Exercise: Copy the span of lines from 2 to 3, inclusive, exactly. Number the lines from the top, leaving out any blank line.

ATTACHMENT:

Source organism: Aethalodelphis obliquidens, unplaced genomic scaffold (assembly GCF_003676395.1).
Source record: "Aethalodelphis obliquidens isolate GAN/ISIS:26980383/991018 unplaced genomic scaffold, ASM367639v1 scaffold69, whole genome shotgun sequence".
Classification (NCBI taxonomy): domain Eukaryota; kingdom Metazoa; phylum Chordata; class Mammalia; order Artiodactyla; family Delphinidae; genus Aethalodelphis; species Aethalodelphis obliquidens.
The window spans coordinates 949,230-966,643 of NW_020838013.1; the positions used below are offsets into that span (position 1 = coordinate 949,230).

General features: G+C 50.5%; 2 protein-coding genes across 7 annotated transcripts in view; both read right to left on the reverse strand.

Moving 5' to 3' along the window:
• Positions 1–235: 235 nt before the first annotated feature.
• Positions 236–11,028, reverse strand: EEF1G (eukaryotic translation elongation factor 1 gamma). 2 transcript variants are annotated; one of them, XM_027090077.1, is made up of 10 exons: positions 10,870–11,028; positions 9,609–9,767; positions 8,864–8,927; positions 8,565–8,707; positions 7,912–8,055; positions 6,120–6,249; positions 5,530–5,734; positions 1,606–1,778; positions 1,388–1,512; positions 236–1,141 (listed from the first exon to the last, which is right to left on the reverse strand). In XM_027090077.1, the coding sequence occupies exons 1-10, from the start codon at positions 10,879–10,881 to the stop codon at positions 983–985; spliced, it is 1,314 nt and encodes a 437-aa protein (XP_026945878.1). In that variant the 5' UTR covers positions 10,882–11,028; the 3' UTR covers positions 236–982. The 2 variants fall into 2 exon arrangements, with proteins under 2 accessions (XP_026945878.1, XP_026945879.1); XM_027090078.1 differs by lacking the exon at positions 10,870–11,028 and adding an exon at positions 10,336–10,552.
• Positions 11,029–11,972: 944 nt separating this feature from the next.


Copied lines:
Source record: "Aethalodelphis obliquidens isolate GAN/ISIS:26980383/991018 unplaced genomic scaffold, ASM367639v1 scaffold69, whole genome shotgun sequence".
Classification (NCBI taxonomy): domain Eukaryota; kingdom Metazoa; phylum Chordata; class Mammalia; order Artiodactyla; family Delphinidae; genus Aethalodelphis; species Aethalodelphis obliquidens.